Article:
P. 1
Motor and Motor Control

Motor and Motor Control

5.0

|Views: 7,623|Likes:
Published by raigouki
Motor and Motor Control
Motor and Motor Control

More info:

Published by: raigouki on Oct 01, 2009
Copyright:Attribution Non-commercial

Availability:

Read on Scribd mobile: iPhone, iPad and Android.
download as PPT, PDF, TXT or read online from Scribd
See more
See less

08/18/2013

pdf

text

original

The ambient temperature in which a starter and motor is located must
be considered when selecting overloads because a high ambient temperature
reduces overload trip time.

Reduced overload trip time can lead to
nuisance tripping if a motor is located in a
cooler ambient temperature than the starter
and lead to motor burnout when the motor
is located in a hotter ambient temperature
than the starter.

Most thermal overload devices are rated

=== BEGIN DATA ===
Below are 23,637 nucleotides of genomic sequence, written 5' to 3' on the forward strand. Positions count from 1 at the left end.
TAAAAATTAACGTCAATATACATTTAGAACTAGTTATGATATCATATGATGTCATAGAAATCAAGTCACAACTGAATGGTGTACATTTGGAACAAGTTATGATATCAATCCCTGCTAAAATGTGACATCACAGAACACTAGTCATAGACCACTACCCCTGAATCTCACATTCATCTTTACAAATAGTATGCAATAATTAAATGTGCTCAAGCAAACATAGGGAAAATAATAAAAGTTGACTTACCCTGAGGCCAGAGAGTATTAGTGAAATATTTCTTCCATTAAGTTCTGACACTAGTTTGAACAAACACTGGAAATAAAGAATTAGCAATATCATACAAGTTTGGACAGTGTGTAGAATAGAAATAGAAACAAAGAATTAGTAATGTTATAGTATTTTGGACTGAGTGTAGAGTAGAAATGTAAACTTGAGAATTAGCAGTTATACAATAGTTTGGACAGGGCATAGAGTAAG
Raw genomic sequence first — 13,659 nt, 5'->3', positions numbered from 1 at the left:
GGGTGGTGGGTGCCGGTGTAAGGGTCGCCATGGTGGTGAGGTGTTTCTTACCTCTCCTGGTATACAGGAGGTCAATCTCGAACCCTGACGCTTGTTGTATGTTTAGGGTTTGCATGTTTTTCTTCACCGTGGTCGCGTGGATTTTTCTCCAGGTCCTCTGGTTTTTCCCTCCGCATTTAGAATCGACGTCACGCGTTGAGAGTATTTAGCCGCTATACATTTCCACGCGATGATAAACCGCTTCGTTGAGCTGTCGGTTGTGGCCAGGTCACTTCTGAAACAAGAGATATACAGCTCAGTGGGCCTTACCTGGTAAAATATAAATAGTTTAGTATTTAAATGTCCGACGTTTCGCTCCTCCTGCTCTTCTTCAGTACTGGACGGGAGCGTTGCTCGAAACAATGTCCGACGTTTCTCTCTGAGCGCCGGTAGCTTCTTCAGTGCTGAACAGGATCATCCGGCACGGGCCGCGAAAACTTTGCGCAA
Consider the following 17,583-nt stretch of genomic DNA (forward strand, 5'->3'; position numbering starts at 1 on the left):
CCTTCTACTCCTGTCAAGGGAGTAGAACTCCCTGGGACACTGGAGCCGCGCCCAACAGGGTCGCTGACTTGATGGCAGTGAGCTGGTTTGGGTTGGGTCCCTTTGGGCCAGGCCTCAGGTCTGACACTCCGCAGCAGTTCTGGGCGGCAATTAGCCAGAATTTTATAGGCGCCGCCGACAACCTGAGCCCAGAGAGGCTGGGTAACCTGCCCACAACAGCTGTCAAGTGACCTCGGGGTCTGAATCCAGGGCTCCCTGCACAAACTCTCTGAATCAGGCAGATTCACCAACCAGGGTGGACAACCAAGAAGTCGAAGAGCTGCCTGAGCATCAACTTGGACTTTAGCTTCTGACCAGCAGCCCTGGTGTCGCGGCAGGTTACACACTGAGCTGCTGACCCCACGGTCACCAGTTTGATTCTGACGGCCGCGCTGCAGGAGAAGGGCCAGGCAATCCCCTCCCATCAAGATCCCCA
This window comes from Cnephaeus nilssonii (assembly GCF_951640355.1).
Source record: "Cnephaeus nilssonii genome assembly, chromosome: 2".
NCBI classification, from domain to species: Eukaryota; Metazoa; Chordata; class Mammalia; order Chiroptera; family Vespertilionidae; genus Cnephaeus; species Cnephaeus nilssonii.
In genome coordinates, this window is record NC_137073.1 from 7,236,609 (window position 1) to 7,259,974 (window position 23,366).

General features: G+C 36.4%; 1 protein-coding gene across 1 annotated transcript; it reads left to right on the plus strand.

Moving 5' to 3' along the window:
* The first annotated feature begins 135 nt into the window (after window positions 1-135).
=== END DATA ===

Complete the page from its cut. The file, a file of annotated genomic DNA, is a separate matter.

for use at a maximum temperature of 40
degrees C which is about 104 degrees F.

The overload device trips at less than
100 percent rated current when the ambient
temperature exceeds 104 degrees F which
can result in “nuisance tripping”.

If the temperature is significantly below 104 degrees F, the overload device
allows significantly more current through than it is rated for resulting in
potential motor overload and failure without the overload tripping the motor
off.

A higher overload heater can be selected when the ambient temperature at
the starter is higher than the temperature at the motor and a lower value
selected when the ambient temperature at the starter is lower than the
temperature at the motor.

If the temperature varies widely during the year, the motor may not be
protected when the temperature swings dramatically the other way unless
the original overloads are switched back.

You're Reading a Free Preview

Download
scribd
/*********** DO NOT ALTER ANYTHING BELOW THIS LINE ! ************/ var s_code=s.t();if(s_code)document.write(s_code)//-->